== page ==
Breach of contract cases occur when one party to the contract believes another party did not do as required under the contract. Sometimes the parties can work out the issue between themselves, but if they cannot, litigation is often the best next step. When deciding whether a party to a contract has breached the contract and the extent of damages, a court looks to previous court cases in the jurisdiction, any applicable laws in the state, and of course the contract itself. As long as the contract is not for an illegal purpose and is clear and unambiguous, the court will hold parties accountable to the terms of the contract as written.
Take for example, the New York case of Torres v. Temple B'Nai Israel. In this case, Gary Torres (Torres) sued Temple B'Nai Israel (Temple) for breach of contract. Torres was supposed to throw a fundraiser at Temple, but Temple cancelled the event four days before it was to occur. Torres is suing for breach of contract because he believes the cancellation of the event was improper. The contract at issue was a rental agreement drafted by Temple that contained many restrictions. There are two restrictions that are relevant to the dispute. First, is that Temple permitted alcoholic beverages to be served only as part of a meal or reception, and strictly forbade the sale of alcoholic beverages at the fundraising party. Second, is the provision pertaining to the possible cancellation of the contract stating that: “Temple reserves the right to cancel [the] contract at any time. Renter must cancel no later than 2 months prior to [the] affair for a full refund providing the room is re-rented.” The Temple cancelled the contract after learning the Torres was trying to get a twenty-four hour permit to serve alcohol at the event. Because of its restrictions on alcohol, Temple chose to cancel the event.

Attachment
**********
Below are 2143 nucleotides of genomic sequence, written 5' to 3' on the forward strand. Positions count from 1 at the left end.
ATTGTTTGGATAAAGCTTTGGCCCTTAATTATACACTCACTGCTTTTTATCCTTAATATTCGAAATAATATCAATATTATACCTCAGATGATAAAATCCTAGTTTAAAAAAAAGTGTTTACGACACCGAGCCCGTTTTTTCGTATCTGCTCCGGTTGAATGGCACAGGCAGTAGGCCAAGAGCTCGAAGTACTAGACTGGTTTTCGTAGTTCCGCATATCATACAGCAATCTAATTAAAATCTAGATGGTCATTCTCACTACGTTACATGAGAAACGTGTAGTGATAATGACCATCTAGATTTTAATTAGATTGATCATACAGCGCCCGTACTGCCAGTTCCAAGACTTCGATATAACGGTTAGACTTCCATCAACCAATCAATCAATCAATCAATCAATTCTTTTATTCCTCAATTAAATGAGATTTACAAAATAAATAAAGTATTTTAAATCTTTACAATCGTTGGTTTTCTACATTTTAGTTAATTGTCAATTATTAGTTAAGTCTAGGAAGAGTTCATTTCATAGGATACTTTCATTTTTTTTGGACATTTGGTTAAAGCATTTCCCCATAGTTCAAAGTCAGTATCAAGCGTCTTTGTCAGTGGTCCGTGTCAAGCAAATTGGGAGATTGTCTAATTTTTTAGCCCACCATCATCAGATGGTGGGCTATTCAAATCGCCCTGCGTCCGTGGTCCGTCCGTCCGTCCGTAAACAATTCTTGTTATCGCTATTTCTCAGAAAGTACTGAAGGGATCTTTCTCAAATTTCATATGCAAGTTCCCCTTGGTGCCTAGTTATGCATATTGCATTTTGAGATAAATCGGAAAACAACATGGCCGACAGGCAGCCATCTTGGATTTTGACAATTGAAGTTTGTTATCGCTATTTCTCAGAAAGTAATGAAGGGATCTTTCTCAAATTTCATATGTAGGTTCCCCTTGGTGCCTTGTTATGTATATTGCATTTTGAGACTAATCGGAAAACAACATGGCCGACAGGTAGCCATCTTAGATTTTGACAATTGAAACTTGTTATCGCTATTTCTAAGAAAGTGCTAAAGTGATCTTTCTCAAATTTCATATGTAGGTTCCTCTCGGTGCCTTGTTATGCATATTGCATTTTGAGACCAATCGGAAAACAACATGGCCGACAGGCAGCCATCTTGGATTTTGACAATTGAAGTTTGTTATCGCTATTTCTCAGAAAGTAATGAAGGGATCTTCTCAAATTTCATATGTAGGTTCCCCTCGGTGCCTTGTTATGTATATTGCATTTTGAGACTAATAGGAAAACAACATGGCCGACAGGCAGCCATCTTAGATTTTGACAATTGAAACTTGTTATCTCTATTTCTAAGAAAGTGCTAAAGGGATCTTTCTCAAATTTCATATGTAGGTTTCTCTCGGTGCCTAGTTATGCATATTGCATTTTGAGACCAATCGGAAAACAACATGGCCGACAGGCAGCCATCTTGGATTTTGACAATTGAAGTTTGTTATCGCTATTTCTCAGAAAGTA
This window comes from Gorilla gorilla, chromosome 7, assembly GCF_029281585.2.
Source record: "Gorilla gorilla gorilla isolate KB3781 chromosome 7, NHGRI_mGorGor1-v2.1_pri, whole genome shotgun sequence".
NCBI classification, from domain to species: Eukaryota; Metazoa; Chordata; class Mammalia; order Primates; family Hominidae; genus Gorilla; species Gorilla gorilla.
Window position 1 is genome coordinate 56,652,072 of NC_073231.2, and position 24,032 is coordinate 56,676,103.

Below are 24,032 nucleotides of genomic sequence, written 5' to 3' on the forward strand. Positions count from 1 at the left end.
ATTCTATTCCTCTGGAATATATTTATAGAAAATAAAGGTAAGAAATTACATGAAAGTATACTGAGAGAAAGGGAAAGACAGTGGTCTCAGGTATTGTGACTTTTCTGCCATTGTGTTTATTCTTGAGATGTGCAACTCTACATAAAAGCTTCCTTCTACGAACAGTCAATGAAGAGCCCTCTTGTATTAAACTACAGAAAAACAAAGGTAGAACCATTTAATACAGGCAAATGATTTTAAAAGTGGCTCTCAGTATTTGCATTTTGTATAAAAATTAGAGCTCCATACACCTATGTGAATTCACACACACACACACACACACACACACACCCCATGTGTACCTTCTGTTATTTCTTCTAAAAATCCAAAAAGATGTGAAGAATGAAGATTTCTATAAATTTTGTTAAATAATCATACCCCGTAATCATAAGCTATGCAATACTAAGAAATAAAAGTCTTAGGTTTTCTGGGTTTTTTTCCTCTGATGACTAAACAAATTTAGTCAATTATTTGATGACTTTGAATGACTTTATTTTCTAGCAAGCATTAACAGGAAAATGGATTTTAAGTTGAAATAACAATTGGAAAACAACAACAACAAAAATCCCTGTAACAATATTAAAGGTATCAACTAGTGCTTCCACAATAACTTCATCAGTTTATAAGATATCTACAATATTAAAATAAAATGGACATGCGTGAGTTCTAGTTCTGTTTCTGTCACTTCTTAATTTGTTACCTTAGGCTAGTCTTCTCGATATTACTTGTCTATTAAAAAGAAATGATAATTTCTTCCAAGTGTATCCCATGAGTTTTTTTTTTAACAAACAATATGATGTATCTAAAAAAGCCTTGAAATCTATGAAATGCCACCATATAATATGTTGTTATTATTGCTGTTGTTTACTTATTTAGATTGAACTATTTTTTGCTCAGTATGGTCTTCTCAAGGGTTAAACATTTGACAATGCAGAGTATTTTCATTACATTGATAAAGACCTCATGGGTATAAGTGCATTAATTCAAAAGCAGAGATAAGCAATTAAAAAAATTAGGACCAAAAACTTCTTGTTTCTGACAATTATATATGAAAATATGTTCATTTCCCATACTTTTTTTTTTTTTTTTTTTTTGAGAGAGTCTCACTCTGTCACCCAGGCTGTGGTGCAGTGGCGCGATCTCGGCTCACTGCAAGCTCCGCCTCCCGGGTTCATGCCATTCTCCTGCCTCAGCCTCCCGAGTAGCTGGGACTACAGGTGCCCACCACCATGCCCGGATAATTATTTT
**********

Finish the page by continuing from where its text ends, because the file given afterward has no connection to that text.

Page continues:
In the case, the clause in the contract which permits the Temple to cancel the contract at any time is stated clearly and unambiguously. The Court decided that it must follow the terms reached in the contract rather then granting a judgment based upon what may or may not seem fair to the party who suffered the loss. The court also found that Torres did not provide enough evidence regarding the alcohol permit. It was unclear, based on the evidence provided, whether Torres would be serving alcohol at the reception or attempting to sell alcohol. Based on this information the court found that Temple did not breach the contract and Torres was not owed damages.
It is important to know what you have agreed to. This case may have been avoided if Torres either told Temple he intended to get a short term liquor license but did not plan to sell liquor or if Torres made an agreement with a venue that allowed the sale of alcohol. If Torres worked with an attorney before or after signing the contract he could have saved himself some time and money. If you have a contract that you would like to be reviewed by an attorney, please contact our office.
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